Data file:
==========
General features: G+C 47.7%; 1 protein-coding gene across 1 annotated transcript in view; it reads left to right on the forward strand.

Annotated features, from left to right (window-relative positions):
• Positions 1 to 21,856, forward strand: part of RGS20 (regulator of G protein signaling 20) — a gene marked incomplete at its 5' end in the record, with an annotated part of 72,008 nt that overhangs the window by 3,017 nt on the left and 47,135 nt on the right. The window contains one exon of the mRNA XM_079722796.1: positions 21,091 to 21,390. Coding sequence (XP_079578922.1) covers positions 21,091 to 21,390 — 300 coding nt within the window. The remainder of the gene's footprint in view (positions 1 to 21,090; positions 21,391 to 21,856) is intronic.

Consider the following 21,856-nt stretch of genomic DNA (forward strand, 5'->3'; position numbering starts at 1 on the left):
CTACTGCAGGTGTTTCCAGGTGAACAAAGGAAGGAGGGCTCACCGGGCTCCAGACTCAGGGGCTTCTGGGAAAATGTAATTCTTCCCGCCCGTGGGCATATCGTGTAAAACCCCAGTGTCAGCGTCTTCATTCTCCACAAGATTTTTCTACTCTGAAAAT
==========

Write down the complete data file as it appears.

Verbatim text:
General features: G+C 47.7%; 1 protein-coding gene across 1 annotated transcript in view; it reads left to right on the forward strand.

Annotated features, from left to right (window-relative positions):
• Positions 1 to 21,856, forward strand: part of RGS20 (regulator of G protein signaling 20) — a gene marked incomplete at its 5' end in the record, with an annotated part of 72,008 nt that overhangs the window by 3,017 nt on the left and 47,135 nt on the right. The window contains one exon of the mRNA XM_079722796.1: positions 21,091 to 21,390. Coding sequence (XP_079578922.1) covers positions 21,091 to 21,390 — 300 coding nt within the window. The remainder of the gene's footprint in view (positions 1 to 21,090; positions 21,391 to 21,856) is intronic.

Consider the following 21,856-nt stretch of genomic DNA (forward strand, 5'->3'; position numbering starts at 1 on the left):
CTACTGCAGGTGTTTCCAGGTGAACAAAGGAAGGAGGGCTCACCGGGCTCCAGACTCAGGGGCTTCTGGGAAAATGTAATTCTTCCCGCCCGTGGGCATATCGTGTAAAACCCCAGTGTCAGCGTCTTCATTCTCCACAAGATTTTTCTACTCTGAAAAT